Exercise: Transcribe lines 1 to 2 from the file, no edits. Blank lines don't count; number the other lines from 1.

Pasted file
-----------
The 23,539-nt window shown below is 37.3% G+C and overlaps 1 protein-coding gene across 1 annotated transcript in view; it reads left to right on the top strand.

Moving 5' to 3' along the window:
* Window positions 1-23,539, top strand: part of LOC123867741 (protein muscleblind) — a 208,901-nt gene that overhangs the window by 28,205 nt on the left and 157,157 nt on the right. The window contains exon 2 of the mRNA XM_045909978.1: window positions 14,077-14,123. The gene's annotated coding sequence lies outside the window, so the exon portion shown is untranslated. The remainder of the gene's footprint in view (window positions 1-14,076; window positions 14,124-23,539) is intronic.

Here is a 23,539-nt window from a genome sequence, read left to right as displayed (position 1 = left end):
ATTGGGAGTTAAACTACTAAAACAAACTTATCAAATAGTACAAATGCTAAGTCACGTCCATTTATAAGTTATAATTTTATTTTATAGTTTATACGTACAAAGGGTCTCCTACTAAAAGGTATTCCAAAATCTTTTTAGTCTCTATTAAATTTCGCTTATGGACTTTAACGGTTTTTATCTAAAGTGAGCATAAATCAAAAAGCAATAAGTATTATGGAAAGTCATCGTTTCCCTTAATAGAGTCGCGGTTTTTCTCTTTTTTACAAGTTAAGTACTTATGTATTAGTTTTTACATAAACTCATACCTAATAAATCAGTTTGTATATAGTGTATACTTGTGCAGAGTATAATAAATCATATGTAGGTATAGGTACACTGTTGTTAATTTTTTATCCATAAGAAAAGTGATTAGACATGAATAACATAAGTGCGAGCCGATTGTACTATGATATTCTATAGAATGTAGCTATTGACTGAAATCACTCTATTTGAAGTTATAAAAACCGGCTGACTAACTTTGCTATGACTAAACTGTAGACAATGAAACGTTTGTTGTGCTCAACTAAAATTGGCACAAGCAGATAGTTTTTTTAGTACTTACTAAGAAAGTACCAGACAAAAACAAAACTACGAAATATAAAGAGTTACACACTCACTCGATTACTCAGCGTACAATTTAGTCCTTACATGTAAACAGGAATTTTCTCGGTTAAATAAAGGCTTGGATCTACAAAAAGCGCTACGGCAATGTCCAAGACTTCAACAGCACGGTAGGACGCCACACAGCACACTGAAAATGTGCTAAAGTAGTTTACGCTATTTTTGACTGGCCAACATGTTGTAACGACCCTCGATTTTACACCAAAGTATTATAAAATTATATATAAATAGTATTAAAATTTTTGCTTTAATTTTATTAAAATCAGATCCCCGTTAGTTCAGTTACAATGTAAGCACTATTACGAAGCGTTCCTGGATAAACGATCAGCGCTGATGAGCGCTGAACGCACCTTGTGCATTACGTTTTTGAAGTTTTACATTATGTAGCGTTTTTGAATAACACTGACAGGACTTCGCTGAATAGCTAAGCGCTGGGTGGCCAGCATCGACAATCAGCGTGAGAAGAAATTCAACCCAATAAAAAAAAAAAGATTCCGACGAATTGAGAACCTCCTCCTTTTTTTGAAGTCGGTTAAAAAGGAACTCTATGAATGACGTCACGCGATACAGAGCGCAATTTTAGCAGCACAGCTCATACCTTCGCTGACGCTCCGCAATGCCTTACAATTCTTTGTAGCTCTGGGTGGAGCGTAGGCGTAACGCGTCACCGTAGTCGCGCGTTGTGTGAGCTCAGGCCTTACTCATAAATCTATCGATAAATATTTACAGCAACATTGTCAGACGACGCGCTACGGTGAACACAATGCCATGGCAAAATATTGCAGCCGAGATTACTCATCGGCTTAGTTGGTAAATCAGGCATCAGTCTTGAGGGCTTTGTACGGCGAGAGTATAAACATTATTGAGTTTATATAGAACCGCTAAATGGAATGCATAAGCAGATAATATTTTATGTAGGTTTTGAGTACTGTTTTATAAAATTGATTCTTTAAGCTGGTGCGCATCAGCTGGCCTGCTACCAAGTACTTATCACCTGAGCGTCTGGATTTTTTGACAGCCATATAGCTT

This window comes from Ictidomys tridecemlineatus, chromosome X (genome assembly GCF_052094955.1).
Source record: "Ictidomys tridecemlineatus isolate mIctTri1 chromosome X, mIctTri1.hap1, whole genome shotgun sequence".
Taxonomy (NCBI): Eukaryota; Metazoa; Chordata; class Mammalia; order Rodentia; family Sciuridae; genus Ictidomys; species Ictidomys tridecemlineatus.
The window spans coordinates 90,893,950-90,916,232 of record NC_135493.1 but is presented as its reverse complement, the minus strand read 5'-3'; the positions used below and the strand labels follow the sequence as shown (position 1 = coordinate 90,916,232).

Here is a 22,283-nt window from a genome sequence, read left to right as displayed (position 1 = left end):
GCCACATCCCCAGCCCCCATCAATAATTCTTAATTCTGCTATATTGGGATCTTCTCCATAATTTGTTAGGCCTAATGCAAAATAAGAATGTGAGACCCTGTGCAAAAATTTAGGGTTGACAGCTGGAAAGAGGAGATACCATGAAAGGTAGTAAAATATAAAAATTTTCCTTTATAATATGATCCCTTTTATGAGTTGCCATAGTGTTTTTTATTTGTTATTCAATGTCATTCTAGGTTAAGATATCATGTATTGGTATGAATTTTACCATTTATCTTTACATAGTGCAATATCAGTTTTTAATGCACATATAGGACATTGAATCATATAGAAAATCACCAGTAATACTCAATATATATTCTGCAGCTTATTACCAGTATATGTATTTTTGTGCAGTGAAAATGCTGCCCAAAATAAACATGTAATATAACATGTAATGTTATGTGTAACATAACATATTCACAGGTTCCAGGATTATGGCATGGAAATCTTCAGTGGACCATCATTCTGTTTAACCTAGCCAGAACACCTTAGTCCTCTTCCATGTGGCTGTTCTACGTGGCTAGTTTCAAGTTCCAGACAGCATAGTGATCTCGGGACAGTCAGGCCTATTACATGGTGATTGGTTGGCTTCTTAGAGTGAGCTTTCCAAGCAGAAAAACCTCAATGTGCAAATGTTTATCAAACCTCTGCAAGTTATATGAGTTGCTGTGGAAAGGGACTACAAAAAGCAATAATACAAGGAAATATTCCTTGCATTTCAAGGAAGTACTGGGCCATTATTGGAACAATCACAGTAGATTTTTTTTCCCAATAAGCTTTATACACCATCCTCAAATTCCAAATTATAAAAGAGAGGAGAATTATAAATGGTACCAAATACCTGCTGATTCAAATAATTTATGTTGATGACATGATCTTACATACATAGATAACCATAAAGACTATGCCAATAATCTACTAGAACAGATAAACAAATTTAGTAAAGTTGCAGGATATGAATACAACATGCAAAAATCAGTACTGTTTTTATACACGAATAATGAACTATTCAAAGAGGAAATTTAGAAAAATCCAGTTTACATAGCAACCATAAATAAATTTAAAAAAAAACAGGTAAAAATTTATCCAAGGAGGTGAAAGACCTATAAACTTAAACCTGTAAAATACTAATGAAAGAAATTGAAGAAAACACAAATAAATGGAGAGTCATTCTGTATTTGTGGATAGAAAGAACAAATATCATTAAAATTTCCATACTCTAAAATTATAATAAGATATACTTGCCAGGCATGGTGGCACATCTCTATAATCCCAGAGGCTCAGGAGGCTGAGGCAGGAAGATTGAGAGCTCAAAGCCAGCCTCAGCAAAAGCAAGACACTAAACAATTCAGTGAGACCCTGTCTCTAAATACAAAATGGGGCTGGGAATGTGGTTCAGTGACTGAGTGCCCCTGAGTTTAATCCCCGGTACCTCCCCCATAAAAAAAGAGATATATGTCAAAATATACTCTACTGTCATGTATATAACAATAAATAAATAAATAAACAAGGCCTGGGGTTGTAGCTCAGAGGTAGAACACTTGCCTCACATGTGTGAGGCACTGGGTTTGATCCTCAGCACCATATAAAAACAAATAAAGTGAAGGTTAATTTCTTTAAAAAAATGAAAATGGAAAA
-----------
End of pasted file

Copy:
The 23,539-nt window shown below is 37.3% G+C and overlaps 1 protein-coding gene across 1 annotated transcript in view; it reads left to right on the top strand.

Moving 5' to 3' along the window: